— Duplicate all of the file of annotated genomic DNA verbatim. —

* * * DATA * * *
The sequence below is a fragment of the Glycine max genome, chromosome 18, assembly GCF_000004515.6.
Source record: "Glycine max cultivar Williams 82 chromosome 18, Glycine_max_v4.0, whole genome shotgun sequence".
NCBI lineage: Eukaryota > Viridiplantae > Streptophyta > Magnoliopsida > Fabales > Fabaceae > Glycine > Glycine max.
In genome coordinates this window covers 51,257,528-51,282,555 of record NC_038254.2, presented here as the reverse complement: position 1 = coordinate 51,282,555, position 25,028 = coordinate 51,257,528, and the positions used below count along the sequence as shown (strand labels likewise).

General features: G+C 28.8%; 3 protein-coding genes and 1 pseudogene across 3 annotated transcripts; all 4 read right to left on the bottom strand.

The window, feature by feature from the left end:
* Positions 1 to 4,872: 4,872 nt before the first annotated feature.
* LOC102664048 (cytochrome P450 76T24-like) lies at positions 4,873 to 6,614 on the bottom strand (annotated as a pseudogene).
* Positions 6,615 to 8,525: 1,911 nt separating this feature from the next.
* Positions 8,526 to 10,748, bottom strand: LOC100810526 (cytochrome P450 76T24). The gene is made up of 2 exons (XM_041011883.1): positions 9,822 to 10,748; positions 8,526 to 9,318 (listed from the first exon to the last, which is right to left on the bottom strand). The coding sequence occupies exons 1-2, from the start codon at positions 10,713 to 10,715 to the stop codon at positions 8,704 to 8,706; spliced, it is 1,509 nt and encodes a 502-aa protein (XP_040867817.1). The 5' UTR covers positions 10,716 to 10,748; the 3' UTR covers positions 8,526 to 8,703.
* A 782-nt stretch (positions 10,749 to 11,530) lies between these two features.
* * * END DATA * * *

The sequence below is a fragment of the Glycine max genome, chromosome 18, assembly GCF_000004515.6.
Source record: "Glycine max cultivar Williams 82 chromosome 18, Glycine_max_v4.0, whole genome shotgun sequence".
NCBI lineage: Eukaryota > Viridiplantae > Streptophyta > Magnoliopsida > Fabales > Fabaceae > Glycine > Glycine max.
In genome coordinates this window covers 51,257,528-51,282,555 of record NC_038254.2, presented here as the reverse complement: position 1 = coordinate 51,282,555, position 25,028 = coordinate 51,257,528, and the positions used below count along the sequence as shown (strand labels likewise).

General features: G+C 28.8%; 3 protein-coding genes and 1 pseudogene across 3 annotated transcripts; all 4 read right to left on the bottom strand.

The window, feature by feature from the left end:
* Positions 1 to 4,872: 4,872 nt before the first annotated feature.
* LOC102664048 (cytochrome P450 76T24-like) lies at positions 4,873 to 6,614 on the bottom strand (annotated as a pseudogene).
* Positions 6,615 to 8,525: 1,911 nt separating this feature from the next.
* Positions 8,526 to 10,748, bottom strand: LOC100810526 (cytochrome P450 76T24). The gene is made up of 2 exons (XM_041011883.1): positions 9,822 to 10,748; positions 8,526 to 9,318 (listed from the first exon to the last, which is right to left on the bottom strand). The coding sequence occupies exons 1-2, from the start codon at positions 10,713 to 10,715 to the stop codon at positions 8,704 to 8,706; spliced, it is 1,509 nt and encodes a 502-aa protein (XP_040867817.1). The 5' UTR covers positions 10,716 to 10,748; the 3' UTR covers positions 8,526 to 8,703.
* A 782-nt stretch (positions 10,749 to 11,530) lies between these two features.